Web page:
In a fatphobic image-conscious world, educator, activist and eccentric cat-lady-turned-politician Dr. Jill Andrew takes her fight for body justice, human rights, representation, access and equity to the legislature as the first queer Black person elected as a member of provincial parliament. Here’s a glimpse into a 40 year story of becoming told through the eyes of her filmmaking partner...Don’t blink!
Director: Aisha Fairclough
Writer: Aisha Fairclough
Editor: Pauline Decroix
Original Music: Virginia Kilbertus, Suad Bushnaq
Runtime: 8 MIN
About the Director
Aisha Fairclough is a filmmaker and television producer. She has developed, researched and produced unscripted content for several networks including Oprah Winfrey Network (OWN) Canada, Slice, HGTV, Showtime, Global TV, Food Network Canada, TVO, CBC and Crave. She is an alumni of Reelworld Film Festival’s E20 Emerging program.
Also the co-founder of Body Confidence Canada, Aisha sits on the board of Inside Out LGBTQ+ Film Festival serving as Strategic Planning Committee Chair and on the advisory council for the Ryerson University School of Fashion. Aisha’s cheeky quotes on fashion and body positivity can be found in Toronto Star, Metro, Etalk, Refinery 29, Huffington Post, BBC, CTV News and Essence Magazine. She once brought her fashion chops to the small screen as Lead Stylist on the primetime series Sex with Sunny Megatron on Showtime.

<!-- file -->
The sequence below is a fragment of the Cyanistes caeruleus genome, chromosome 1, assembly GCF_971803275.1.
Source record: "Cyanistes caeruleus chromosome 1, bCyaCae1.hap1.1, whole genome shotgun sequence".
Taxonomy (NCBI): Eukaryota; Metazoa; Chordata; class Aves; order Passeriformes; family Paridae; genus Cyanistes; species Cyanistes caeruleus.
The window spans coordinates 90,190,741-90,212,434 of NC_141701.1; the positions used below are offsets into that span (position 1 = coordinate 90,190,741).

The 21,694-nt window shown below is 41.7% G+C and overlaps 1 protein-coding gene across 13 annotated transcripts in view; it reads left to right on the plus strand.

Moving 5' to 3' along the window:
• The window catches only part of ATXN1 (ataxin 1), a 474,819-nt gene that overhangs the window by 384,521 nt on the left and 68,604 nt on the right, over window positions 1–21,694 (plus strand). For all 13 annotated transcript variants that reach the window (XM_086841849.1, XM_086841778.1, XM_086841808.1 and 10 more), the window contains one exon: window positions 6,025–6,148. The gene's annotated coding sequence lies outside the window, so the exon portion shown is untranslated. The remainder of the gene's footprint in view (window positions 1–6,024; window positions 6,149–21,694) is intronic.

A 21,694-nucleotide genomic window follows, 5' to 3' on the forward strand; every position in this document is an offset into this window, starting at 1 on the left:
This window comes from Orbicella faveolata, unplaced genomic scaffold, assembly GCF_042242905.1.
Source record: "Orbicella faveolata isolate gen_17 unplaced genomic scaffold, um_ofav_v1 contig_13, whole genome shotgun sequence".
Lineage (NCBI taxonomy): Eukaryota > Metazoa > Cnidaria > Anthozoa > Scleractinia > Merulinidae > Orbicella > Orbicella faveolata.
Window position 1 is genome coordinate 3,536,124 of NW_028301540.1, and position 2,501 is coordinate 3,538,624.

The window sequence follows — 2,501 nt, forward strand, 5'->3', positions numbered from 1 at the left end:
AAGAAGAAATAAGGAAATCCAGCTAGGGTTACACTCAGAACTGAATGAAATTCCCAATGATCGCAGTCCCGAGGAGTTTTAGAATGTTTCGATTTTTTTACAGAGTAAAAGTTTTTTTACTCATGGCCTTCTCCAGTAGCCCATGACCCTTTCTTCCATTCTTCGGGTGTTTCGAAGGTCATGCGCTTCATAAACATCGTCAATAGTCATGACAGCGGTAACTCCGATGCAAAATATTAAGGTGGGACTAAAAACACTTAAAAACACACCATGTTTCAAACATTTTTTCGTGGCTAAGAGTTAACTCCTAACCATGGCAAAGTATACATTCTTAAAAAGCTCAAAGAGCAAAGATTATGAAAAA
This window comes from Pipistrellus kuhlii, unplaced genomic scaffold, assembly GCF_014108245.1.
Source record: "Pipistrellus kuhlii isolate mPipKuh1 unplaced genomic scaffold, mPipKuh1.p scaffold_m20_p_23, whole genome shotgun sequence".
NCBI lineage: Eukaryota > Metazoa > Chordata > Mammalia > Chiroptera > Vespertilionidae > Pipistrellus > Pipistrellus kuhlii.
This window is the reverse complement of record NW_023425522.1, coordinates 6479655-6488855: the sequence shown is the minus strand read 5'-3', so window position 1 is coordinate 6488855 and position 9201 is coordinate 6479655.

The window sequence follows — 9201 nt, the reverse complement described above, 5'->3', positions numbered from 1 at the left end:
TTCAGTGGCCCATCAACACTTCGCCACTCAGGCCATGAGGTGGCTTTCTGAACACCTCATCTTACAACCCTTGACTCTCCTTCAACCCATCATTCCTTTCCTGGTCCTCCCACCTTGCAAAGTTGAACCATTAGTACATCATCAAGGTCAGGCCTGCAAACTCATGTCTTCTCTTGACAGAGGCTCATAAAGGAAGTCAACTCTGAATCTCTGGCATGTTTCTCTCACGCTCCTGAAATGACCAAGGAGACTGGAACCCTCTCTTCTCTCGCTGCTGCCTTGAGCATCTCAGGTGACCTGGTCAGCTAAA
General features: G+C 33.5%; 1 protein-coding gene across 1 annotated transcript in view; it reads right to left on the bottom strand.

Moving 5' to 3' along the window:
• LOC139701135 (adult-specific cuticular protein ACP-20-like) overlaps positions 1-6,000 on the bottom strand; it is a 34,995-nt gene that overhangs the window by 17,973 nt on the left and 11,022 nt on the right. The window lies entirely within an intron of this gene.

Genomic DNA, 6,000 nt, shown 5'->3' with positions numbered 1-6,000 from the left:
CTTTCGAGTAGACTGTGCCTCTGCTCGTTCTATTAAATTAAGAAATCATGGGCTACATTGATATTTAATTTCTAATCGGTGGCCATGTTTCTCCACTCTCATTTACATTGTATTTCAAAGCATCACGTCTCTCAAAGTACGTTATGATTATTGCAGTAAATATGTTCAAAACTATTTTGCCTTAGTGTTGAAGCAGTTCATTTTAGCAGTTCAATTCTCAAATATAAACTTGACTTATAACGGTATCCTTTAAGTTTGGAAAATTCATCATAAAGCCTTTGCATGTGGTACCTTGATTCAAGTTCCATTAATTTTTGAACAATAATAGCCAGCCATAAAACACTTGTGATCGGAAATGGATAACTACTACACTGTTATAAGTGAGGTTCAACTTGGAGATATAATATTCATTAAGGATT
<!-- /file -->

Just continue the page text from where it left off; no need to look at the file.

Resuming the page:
In 2019 she graced the cover of Chatelaine Magazine's June/July Issue celebrating her body-positivity and in 2020 she was a featured artist in Buddies in Bad Times Queer Pride Analogue Project celebrating Pride in Place. Aisha currently lives in Toronto with her partner and their two cats Josephine Baker and Dorothy Dandridge.
Many people say politicians do not work hard. Well, they haven’t met Jill. To me, she’s just Jill—the tireless workaholic who wears her heart on her sleeve and passionately champions humanity at every turn. I want to share a small piece of who I get to see every day with the world. As a filmmaker I want to tell the stories not often told from perspectives that are routinely overlooked. As a Black queer woman, mine is a lens not often seen or heard. We are here and our stories matter.